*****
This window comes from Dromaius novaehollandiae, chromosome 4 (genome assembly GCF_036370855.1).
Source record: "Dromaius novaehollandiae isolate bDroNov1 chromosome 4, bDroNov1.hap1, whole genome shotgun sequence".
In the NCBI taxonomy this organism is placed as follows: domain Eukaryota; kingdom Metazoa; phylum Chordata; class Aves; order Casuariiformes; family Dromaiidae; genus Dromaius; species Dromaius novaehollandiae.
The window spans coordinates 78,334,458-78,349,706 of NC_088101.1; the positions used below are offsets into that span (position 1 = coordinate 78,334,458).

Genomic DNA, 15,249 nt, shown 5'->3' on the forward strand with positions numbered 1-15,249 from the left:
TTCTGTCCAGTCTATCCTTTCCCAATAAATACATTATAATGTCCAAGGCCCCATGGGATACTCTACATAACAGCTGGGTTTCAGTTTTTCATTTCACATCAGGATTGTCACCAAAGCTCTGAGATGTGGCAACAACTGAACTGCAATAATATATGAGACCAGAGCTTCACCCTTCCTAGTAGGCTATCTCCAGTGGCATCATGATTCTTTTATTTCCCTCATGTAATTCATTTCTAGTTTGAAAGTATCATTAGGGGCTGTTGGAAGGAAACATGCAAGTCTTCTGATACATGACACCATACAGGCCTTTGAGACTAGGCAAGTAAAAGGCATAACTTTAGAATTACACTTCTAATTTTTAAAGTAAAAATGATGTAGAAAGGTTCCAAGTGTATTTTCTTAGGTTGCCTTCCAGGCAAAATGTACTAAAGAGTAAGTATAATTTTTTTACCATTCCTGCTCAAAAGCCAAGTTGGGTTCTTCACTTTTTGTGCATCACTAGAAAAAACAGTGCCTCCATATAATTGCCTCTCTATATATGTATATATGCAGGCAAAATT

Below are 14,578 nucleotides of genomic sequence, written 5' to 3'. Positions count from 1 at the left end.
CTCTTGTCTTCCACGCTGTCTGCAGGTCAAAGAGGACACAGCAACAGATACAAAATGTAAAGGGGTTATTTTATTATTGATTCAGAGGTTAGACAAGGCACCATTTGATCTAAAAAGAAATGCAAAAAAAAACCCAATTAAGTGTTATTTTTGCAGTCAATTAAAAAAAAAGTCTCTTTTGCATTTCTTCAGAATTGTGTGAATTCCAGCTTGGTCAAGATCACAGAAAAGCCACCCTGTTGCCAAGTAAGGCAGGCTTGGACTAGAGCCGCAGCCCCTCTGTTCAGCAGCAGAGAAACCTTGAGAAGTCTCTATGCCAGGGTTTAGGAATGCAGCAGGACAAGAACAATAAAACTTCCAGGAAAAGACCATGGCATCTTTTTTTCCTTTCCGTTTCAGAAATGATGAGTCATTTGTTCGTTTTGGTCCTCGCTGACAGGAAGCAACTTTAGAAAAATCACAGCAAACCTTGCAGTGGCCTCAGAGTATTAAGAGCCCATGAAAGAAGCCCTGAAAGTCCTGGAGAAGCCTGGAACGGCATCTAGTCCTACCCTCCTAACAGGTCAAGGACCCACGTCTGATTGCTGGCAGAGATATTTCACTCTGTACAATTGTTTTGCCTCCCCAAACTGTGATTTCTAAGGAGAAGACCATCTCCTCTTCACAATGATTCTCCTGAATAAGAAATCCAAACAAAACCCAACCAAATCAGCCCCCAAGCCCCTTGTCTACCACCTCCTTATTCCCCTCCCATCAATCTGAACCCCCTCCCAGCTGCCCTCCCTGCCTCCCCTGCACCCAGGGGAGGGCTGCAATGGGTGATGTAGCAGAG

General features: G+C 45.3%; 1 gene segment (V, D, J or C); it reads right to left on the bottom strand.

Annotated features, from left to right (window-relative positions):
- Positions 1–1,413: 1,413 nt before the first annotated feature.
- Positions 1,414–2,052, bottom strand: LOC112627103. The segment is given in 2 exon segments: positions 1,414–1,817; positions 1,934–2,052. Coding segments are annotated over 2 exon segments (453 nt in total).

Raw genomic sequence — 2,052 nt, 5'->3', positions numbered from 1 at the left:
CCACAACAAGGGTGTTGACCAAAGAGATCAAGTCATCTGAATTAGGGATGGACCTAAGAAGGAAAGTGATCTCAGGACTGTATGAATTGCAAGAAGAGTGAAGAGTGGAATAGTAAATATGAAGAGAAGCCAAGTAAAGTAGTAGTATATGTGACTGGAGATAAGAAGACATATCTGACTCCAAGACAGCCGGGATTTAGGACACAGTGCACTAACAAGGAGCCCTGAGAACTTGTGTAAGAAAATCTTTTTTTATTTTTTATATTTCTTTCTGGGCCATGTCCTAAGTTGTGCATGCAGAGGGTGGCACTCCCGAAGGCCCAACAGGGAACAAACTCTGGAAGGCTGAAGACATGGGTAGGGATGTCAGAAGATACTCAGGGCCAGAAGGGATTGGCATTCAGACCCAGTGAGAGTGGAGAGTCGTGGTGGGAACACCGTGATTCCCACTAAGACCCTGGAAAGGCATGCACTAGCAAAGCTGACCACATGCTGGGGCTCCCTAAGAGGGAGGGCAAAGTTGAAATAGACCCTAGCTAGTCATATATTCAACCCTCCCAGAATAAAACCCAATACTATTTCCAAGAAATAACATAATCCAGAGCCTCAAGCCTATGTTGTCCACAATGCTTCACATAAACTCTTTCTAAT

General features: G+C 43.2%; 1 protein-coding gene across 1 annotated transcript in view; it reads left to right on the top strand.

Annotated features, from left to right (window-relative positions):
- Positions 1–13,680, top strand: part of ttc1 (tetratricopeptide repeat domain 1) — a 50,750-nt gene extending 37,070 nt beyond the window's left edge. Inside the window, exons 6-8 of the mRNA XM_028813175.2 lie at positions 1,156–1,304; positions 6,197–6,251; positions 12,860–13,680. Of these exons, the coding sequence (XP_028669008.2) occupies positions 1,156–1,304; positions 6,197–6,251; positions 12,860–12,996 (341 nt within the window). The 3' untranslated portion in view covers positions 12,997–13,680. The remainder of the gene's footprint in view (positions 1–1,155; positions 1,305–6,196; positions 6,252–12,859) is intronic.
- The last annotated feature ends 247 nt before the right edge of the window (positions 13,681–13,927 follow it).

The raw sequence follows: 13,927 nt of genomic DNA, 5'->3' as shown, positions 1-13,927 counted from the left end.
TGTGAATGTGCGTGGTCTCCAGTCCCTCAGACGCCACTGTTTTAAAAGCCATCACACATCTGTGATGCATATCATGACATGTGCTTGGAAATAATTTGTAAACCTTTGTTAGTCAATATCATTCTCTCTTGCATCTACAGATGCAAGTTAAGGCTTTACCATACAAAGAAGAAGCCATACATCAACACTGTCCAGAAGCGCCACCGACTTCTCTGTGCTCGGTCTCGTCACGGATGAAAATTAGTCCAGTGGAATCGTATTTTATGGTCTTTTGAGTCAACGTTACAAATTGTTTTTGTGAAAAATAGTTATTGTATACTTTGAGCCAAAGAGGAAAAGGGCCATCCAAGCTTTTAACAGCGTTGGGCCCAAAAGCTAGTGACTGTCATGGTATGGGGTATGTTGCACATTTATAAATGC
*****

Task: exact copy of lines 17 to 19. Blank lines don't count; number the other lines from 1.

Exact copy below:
- Positions 1–13,680, top strand: part of ttc1 (tetratricopeptide repeat domain 1) — a 50,750-nt gene extending 37,070 nt beyond the window's left edge. Inside the window, exons 6-8 of the mRNA XM_028813175.2 lie at positions 1,156–1,304; positions 6,197–6,251; positions 12,860–13,680. Of these exons, the coding sequence (XP_028669008.2) occupies positions 1,156–1,304; positions 6,197–6,251; positions 12,860–12,996 (341 nt within the window). The 3' untranslated portion in view covers positions 12,997–13,680. The remainder of the gene's footprint in view (positions 1–1,155; positions 1,305–6,196; positions 6,252–12,859) is intronic.
- The last annotated feature ends 247 nt before the right edge of the window (positions 13,681–13,927 follow it).

The raw sequence follows: 13,927 nt of genomic DNA, 5'->3' as shown, positions 1-13,927 counted from the left end.